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Utah lawmakers approve a bill that gives employees broad exemptions from workplace vaccine mandates

Photo of people holding handwritten posters that say "I'd rather die of covid than lose American Freedom," "Coercion is not consent," "Save Jobs, Stop Jabs," and "No Mandate."
Emily Means
Dozens of people came to the Capitol this week in support of Sen. Kirk Cullimore’s bill.

Employees who don’t want to comply with their workplace’s COVID-19 vaccine requirements just got some cover from the Utah Legislature.

The new bill, which passed mostly along party lines during this week’s Special Session, still lets employers require vaccines, but the mandates are basically toothless.

Employees have three options — a medical or religious exemption or one for sincerely held personal beliefs. The bill also prevents business owners from firing workers who take advantage of those exemptions and directs businesses to pay for workplace COVID-19 testing if required.

Some workplaces are left out of the bill, like federal contractors, organizations that provide Medicare and Medicaid services and businesses with fewer than 15 employees.

The sponsor, Sen. Kirk Cullimore, R-Sandy, said he started working on the issue months ago when some businesses were starting to mandate vaccines.

“We want to respect the rights of businesses, but we also recognize that employees are not the property of their employers,” Cullimore said. “We need to respect the rights of employees to make medical decisions that are best for them and their families.”

In the background, though, is the Biden administration’s test-or-vaccinate mandate, which has been temporarily blocked due to a federal court decision. Utah leaders have said they’re committed to fighting the president’s policy.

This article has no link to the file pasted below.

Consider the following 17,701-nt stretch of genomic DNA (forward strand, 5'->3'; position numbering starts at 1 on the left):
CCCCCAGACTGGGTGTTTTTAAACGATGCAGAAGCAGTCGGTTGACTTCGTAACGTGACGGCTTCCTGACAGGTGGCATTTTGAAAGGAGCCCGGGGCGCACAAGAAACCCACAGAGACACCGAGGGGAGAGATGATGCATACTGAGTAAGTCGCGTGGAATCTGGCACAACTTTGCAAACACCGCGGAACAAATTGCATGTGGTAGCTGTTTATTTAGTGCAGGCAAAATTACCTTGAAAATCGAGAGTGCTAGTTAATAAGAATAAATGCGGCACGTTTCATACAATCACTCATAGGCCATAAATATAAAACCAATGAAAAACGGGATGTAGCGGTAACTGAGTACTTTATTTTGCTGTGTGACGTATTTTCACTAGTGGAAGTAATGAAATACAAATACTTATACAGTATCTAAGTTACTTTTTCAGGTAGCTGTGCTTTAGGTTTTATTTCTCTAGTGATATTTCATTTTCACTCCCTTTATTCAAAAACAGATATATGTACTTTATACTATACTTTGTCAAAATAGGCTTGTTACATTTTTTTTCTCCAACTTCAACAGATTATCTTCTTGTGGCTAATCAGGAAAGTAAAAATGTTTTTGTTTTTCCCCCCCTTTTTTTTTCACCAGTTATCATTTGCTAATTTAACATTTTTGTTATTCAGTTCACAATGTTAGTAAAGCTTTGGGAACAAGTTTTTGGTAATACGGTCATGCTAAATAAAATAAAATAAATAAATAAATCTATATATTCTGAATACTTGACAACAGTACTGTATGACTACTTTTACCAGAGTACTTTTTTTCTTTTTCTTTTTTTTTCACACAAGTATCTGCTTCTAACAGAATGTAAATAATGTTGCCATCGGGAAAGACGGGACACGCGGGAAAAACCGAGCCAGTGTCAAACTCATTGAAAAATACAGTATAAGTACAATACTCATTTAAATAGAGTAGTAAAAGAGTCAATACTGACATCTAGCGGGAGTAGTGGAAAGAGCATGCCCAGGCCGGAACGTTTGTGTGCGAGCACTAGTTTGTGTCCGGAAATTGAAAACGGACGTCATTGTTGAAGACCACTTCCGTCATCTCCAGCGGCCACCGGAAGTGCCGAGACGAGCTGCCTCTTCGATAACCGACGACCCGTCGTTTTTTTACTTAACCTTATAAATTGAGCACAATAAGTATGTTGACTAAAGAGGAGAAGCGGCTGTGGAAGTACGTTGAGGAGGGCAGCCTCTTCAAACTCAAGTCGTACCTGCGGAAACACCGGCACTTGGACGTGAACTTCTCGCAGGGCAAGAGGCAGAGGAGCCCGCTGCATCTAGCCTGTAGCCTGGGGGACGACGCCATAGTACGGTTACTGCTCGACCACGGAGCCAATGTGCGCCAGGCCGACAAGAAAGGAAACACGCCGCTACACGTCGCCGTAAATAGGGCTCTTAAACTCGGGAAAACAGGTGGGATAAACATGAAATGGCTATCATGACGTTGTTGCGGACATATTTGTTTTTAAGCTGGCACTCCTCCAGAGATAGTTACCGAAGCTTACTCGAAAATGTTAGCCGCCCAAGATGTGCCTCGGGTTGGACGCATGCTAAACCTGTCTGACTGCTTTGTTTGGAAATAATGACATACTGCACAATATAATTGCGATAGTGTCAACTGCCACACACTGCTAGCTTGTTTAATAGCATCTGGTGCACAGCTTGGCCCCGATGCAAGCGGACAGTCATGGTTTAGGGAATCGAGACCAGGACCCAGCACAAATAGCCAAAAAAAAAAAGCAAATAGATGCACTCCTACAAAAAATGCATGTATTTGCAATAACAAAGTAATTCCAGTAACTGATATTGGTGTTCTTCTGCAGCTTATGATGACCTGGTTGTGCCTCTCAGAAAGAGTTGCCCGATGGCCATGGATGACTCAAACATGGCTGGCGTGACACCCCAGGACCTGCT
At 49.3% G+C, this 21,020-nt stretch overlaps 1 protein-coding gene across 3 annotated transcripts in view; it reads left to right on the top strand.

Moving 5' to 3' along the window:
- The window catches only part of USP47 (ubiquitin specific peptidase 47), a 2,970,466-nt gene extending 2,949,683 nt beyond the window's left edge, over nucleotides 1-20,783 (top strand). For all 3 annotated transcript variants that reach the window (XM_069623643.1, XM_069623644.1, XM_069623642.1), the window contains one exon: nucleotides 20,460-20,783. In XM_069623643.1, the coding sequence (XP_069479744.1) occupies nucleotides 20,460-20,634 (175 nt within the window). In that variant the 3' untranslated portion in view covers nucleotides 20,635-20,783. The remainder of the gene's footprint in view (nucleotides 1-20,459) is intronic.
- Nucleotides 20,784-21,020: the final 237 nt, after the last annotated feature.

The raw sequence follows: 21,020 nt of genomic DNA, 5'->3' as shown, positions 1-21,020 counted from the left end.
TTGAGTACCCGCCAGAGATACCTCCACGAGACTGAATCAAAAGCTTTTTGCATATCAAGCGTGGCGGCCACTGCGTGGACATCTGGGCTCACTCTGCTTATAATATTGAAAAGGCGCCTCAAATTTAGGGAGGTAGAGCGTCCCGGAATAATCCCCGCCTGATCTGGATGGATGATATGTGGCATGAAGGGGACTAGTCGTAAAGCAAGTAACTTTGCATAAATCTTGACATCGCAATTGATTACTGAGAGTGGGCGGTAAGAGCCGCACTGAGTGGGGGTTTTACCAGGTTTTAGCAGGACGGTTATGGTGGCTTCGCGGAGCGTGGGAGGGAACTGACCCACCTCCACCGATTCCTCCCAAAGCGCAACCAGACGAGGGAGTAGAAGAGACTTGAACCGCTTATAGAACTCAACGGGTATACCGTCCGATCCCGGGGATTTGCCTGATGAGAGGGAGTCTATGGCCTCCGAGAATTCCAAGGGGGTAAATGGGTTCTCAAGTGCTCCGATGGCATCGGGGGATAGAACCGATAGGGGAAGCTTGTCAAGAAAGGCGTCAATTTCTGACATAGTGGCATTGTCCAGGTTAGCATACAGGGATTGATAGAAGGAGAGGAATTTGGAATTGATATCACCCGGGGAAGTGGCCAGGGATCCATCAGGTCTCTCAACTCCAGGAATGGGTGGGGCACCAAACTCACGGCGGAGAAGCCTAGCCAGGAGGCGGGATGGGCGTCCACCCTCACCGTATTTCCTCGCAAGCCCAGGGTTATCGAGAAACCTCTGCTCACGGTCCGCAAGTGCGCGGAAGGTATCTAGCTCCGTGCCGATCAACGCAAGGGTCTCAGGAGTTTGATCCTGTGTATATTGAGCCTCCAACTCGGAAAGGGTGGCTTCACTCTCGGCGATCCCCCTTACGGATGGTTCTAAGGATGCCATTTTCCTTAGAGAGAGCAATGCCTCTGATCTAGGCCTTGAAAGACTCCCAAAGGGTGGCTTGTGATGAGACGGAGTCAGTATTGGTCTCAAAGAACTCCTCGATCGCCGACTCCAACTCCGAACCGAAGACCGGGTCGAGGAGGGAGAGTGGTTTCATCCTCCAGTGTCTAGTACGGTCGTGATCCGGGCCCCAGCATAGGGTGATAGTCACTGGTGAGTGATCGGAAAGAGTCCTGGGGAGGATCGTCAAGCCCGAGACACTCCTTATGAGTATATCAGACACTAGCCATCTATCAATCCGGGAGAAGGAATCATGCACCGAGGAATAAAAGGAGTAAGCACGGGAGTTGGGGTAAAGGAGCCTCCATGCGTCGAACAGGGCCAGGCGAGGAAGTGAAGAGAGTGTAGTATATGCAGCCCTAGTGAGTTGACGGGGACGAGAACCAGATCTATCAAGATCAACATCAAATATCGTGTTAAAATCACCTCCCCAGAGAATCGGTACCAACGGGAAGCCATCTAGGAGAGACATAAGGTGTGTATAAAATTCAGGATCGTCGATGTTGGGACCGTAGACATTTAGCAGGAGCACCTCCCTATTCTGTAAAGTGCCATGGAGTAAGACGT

Currently, around 60% of eligible Utahns are fully vaccinated.

Rep. Tim Hawkes, R-Centerville, opposed the new bill for butting into business practices in an unprecedented way.

“Our state is an at-will employment state. That means you can quit or be fired at any time, or for any reason, and there’s very few exceptions to this rule,” Hawkes said. “We just don’t try to micromanage things in this space. We just don’t.”

Sen. Luz Escamilla, D-Salt Lake City, called the legislation “anti-business.”

“It’s not helping our economy. It really is putting [businesses] in a difficult place,” Escamilla said.

But at least one business leader in the state said he doesn’t mind the legislative involvement.

Curtis Blair, president of the Utah Valley Chamber of Commerce, said he actually views it as a way to push business owners to understand the needs of their employees.

“At the end of the day, those businesses really do have to watch the policies that they implement and how they impact the bottom line,” Blair said. “Your greatest asset [is] your people, and businesses that overlook that their people are the greatest asset probably have bigger problems than the vaccine to figure out.”

The bill is now waiting on Gov. Spencer Cox’s approval.

Emily Means is a government and politics reporter at KUER.
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